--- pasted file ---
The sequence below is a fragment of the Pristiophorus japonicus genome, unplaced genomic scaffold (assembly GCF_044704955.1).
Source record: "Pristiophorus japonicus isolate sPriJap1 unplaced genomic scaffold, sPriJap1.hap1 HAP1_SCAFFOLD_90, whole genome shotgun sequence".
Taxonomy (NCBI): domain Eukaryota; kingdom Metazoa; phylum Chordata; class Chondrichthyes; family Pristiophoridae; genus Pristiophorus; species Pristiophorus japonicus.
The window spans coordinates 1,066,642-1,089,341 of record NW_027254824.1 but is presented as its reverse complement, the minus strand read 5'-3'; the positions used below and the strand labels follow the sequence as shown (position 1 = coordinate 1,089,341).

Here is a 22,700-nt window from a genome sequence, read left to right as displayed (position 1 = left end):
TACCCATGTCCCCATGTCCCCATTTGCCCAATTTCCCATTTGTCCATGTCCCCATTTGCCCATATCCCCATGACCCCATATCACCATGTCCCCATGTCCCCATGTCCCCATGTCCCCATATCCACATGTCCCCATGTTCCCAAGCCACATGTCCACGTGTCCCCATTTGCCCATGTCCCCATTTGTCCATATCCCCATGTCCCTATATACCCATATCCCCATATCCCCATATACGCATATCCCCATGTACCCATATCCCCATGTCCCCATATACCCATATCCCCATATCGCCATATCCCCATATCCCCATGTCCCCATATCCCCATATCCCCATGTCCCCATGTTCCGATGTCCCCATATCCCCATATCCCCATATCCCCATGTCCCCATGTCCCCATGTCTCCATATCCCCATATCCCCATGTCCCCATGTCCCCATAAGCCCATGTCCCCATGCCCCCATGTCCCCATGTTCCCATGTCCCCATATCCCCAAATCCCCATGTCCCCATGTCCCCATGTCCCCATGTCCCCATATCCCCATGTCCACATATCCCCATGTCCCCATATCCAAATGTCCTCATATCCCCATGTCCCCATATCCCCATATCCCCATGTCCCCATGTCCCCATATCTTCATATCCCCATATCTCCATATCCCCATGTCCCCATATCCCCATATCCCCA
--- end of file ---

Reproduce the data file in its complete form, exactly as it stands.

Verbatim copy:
The sequence below is a fragment of the Pristiophorus japonicus genome, unplaced genomic scaffold (assembly GCF_044704955.1).
Source record: "Pristiophorus japonicus isolate sPriJap1 unplaced genomic scaffold, sPriJap1.hap1 HAP1_SCAFFOLD_90, whole genome shotgun sequence".
Taxonomy (NCBI): domain Eukaryota; kingdom Metazoa; phylum Chordata; class Chondrichthyes; family Pristiophoridae; genus Pristiophorus; species Pristiophorus japonicus.
The window spans coordinates 1,066,642-1,089,341 of record NW_027254824.1 but is presented as its reverse complement, the minus strand read 5'-3'; the positions used below and the strand labels follow the sequence as shown (position 1 = coordinate 1,089,341).

Here is a 22,700-nt window from a genome sequence, read left to right as displayed (position 1 = left end):
TACCCATGTCCCCATGTCCCCATTTGCCCAATTTCCCATTTGTCCATGTCCCCATTTGCCCATATCCCCATGACCCCATATCACCATGTCCCCATGTCCCCATGTCCCCATGTCCCCATATCCACATGTCCCCATGTTCCCAAGCCACATGTCCACGTGTCCCCATTTGCCCATGTCCCCATTTGTCCATATCCCCATGTCCCTATATACCCATATCCCCATATCCCCATATACGCATATCCCCATGTACCCATATCCCCATGTCCCCATATACCCATATCCCCATATCGCCATATCCCCATATCCCCATGTCCCCATATCCCCATATCCCCATGTCCCCATGTTCCGATGTCCCCATATCCCCATATCCCCATATCCCCATGTCCCCATGTCCCCATGTCTCCATATCCCCATATCCCCATGTCCCCATGTCCCCATAAGCCCATGTCCCCATGCCCCCATGTCCCCATGTTCCCATGTCCCCATATCCCCAAATCCCCATGTCCCCATGTCCCCATGTCCCCATGTCCCCATATCCCCATGTCCACATATCCCCATGTCCCCATATCCAAATGTCCTCATATCCCCATGTCCCCATATCCCCATATCCCCATGTCCCCATGTCCCCATATCTTCATATCCCCATATCTCCATATCCCCATGTCCCCATATCCCCATATCCCCA